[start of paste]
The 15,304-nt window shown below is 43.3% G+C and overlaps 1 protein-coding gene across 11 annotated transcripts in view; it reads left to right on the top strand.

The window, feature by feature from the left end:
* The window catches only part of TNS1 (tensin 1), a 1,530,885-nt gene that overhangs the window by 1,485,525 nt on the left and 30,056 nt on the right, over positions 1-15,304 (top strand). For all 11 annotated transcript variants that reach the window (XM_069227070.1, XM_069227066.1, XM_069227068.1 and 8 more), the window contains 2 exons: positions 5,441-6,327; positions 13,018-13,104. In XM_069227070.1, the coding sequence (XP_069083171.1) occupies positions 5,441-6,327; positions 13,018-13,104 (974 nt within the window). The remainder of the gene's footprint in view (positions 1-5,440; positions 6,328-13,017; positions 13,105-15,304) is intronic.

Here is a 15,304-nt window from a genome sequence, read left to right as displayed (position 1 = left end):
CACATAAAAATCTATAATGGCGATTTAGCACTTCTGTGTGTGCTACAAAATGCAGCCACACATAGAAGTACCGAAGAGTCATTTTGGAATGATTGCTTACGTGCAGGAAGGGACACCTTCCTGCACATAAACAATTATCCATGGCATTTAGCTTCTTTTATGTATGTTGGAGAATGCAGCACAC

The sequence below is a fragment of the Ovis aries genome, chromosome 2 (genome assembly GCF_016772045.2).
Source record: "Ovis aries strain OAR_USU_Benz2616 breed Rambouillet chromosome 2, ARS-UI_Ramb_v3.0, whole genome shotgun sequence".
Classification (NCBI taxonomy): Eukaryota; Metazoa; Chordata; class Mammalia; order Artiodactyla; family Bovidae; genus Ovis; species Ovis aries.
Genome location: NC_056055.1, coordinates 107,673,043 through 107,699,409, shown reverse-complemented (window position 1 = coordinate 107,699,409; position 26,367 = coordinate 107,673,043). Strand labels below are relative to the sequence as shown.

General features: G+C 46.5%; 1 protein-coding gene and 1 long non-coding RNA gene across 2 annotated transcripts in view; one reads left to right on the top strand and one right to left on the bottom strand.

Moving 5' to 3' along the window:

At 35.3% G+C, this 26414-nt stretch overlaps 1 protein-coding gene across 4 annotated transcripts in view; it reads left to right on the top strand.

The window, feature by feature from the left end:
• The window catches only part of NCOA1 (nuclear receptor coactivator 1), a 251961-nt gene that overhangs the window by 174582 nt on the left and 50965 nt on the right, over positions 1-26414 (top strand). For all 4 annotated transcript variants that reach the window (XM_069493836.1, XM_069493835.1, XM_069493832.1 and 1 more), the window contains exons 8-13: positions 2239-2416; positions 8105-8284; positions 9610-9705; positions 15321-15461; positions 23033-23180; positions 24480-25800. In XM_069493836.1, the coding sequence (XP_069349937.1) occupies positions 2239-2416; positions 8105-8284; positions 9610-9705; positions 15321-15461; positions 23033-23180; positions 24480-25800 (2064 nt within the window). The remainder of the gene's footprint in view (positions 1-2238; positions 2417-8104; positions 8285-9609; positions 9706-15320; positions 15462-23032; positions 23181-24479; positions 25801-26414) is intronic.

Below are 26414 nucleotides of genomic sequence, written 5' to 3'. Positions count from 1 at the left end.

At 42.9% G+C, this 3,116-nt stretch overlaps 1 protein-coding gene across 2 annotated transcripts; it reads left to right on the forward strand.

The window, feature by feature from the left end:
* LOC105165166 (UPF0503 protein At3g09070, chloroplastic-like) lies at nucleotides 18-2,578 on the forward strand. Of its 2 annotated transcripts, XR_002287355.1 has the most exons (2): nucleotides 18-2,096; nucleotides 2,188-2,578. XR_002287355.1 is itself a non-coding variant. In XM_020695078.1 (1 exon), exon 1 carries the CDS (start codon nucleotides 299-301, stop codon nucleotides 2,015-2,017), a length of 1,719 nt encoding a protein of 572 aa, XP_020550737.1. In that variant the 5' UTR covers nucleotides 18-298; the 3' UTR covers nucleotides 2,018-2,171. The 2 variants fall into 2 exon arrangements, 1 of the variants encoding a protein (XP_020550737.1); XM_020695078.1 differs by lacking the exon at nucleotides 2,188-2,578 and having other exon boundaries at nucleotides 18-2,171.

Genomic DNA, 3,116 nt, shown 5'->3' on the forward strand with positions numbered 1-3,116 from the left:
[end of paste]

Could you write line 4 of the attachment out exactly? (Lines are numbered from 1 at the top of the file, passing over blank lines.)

Here is a 15,304-nt window from a genome sequence, read left to right as displayed (position 1 = left end):